Property/casualty insurer use of arbitration as an alternative to the more formal and confrontational tort system results in a more efficient and equitable disposition of claims, benefiting both consumers and companies, a leading industry expert representing the Alliance of American Insurers told a National Association of Insurance Commissioners’ hearing March 10.
“Arbitration, as well as other forms of alternative dispute resolution, minimizes the costly and time-consuming elements of jury trials, including discovery and trial preparation expenses,” said David Narigon, senior vice president of Employers Mutual Casualty Co., Des Moines, Iowa, in a presentation during a public hearing of the NAIC’s Consumer Protection Working Group. “In this way arbitration streamlines the process, saving time, and providing all parties involved with more control over the process and eventual outcome.”
Narigon explained that other ways the property/casualty insurance industry uses such clauses are in automobile insurance policies covering physical damage appraisals, and to resolve personal injury protection claims. “In fact, regulations in some states, such as New York, mandate arbitration,” he noted.
Some companies also use arbitration clauses in policies for uninsured and underinsured motorist coverage. “The availability of these agreements is beneficial for both policyholders and insurers because they provide an alternative avenue to resolve disputes and are less costly than litigation,” Narigon added.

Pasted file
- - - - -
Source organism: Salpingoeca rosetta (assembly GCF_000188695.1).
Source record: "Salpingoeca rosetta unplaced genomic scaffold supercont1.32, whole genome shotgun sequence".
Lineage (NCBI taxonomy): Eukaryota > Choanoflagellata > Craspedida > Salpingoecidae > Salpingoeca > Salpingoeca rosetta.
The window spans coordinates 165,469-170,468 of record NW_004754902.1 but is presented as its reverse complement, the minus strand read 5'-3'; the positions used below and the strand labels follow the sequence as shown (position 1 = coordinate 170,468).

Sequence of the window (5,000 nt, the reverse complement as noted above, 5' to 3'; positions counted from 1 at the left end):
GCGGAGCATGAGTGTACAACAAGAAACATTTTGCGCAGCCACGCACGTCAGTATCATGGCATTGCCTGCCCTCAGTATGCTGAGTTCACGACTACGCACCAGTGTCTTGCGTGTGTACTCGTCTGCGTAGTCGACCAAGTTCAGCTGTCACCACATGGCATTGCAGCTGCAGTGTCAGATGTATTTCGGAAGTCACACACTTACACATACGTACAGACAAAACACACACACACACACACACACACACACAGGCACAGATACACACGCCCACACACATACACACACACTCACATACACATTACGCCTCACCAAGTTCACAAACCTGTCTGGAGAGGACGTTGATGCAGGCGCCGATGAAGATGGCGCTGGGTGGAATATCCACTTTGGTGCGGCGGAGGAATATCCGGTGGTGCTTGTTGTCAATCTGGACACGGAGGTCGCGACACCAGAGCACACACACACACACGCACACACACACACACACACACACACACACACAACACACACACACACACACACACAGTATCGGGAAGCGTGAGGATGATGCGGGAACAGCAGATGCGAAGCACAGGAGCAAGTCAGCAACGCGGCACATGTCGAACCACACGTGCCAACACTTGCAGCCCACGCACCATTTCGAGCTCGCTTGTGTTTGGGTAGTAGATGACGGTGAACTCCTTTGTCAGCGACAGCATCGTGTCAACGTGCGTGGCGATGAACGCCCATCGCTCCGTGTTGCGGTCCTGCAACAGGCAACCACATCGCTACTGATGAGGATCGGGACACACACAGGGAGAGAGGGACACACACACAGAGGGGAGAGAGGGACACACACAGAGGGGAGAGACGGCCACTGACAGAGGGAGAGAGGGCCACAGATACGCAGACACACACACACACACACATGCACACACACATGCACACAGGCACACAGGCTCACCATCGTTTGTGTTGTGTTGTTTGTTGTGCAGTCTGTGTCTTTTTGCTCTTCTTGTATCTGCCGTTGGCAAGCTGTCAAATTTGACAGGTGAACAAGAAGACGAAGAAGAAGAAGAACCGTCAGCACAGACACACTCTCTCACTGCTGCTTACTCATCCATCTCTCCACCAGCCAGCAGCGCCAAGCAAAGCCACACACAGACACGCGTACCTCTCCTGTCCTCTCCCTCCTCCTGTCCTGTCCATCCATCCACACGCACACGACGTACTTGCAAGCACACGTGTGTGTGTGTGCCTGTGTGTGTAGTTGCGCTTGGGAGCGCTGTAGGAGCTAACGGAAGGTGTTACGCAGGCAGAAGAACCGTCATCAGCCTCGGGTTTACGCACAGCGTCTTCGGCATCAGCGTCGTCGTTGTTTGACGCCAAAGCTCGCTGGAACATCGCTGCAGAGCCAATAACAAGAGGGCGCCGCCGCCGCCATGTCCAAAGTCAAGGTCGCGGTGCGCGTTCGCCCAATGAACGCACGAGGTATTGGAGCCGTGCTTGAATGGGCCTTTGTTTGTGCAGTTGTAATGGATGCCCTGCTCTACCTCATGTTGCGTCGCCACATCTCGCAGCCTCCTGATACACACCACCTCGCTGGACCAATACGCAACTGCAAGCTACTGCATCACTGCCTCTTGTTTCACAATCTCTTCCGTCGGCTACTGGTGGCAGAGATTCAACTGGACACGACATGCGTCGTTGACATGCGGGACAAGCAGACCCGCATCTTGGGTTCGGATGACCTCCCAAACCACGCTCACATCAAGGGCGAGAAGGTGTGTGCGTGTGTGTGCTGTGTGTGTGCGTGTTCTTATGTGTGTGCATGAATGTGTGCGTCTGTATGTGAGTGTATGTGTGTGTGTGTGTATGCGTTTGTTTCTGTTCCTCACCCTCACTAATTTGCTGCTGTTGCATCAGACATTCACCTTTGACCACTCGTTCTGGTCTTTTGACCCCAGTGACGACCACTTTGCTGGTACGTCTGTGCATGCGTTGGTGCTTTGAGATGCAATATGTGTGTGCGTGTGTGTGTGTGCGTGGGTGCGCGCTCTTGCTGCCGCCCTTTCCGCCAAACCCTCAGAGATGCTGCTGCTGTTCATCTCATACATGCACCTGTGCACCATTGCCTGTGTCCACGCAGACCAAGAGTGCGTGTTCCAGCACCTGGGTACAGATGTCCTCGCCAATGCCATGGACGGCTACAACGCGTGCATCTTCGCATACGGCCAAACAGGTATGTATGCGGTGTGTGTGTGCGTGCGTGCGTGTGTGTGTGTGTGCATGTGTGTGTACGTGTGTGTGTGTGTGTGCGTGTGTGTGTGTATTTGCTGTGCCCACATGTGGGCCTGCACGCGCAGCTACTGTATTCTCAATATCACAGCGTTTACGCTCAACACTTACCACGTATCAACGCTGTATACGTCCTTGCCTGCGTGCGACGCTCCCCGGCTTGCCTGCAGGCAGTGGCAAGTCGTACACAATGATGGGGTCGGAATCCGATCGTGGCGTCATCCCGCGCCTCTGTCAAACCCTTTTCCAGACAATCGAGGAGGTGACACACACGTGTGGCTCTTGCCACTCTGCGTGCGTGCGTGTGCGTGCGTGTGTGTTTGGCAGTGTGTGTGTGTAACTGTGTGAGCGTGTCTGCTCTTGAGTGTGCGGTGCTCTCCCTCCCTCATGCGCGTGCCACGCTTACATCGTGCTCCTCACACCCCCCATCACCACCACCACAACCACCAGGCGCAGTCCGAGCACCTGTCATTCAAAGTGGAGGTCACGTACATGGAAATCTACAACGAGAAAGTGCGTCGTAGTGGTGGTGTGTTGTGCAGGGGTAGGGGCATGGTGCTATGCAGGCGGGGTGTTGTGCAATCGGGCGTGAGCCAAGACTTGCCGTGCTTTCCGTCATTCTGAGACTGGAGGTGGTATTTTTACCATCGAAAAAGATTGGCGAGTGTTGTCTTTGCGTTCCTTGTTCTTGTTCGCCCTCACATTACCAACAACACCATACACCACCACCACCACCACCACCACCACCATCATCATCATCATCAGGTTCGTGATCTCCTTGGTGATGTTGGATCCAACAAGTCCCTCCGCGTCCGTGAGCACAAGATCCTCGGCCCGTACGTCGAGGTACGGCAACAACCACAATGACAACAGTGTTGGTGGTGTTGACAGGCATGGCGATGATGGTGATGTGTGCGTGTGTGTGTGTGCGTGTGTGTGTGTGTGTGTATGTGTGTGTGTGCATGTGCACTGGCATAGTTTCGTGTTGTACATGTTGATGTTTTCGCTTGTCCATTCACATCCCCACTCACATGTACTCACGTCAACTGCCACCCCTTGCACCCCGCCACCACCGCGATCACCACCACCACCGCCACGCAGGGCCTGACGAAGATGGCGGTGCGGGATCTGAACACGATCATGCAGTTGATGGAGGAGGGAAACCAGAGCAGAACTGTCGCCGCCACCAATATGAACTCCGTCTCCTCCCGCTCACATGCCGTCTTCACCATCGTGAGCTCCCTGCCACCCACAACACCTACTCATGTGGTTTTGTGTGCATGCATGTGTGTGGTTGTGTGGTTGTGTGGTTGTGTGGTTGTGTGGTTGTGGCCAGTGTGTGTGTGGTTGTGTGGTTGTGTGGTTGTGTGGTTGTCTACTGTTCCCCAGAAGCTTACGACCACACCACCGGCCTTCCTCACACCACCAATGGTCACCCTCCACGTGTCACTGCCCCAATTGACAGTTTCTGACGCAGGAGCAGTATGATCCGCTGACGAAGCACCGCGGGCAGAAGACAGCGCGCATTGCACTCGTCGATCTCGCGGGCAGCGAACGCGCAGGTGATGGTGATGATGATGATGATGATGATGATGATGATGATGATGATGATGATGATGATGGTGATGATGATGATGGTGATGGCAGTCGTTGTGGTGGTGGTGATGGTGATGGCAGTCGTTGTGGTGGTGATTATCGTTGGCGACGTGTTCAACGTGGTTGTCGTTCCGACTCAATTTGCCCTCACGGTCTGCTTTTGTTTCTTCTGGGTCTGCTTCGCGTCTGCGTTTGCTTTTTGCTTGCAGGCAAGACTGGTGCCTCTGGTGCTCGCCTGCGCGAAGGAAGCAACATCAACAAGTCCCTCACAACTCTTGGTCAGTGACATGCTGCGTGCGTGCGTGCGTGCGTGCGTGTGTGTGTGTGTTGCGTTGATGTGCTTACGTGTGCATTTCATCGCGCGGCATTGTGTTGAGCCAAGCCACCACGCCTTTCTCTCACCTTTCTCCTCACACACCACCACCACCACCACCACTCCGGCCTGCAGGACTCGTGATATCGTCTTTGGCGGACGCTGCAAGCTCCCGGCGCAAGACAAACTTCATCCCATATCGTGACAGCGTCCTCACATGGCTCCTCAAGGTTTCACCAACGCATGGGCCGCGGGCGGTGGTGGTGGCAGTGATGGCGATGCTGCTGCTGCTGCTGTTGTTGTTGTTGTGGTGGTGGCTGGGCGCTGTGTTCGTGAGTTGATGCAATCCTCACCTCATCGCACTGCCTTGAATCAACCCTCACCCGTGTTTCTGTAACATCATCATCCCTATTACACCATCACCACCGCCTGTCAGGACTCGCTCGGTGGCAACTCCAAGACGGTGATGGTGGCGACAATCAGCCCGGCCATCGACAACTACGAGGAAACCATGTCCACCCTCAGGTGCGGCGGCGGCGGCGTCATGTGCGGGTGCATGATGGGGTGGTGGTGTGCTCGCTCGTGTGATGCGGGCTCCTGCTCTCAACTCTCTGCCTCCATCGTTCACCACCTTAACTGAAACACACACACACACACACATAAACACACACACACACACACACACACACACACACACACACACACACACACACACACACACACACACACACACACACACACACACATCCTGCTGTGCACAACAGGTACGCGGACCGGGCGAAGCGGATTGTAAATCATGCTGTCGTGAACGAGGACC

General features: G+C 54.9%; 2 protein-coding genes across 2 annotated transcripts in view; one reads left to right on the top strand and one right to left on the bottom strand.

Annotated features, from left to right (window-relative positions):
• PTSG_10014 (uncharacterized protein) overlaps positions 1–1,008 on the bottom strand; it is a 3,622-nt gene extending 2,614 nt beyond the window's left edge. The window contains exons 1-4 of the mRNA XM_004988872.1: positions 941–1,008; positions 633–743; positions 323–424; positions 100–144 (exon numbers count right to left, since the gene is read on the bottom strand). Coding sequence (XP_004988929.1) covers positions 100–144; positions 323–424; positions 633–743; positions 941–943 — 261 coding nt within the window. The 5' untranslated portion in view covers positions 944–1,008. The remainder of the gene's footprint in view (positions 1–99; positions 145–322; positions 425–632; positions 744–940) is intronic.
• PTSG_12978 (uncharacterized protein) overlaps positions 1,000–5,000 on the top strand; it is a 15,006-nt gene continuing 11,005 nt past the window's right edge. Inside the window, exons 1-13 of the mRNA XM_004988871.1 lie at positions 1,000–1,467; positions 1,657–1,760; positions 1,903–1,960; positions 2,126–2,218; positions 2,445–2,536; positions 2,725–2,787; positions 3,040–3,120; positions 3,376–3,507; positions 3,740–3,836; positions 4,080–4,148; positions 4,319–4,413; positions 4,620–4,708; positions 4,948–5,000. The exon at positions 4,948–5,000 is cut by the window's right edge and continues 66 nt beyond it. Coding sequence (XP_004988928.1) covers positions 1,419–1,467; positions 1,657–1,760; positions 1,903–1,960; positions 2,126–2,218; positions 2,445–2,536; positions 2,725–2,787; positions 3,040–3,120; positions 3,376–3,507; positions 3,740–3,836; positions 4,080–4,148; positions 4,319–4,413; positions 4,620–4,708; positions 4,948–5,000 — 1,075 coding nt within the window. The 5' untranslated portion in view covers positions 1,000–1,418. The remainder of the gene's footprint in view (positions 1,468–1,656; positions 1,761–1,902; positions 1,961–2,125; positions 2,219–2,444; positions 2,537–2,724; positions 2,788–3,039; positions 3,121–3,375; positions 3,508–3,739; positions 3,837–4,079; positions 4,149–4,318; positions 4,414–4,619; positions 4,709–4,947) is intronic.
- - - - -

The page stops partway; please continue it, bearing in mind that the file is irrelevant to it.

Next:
Perhaps the property/casualty industry’s most prevalent use of arbitration is something that consumers never actually see: signatory agreements for binding inter-company arbitration through organizations such as Arbitration Forums Inc. Narigon, who also serves as chairman of the board of Arbitration Forums, noted that the organization handles more than 400,000 cases between insurers annually with a total resolved dollar value of more than $1.8 billion.
“Inter-company arbitration averages about $85 per case including the filing fee, claim adjusters’ time and all other expenses and costs,” he added. “Litigation, on the other hand, usually costs thousands of dollars. In addition, arbitration is much faster than litigation. The average case is disposed of in about 80 days, from filing to hearing, compared to the years it takes for a lawsuit to come to trial.
Was this article valuable?
Here are more articles you may enjoy.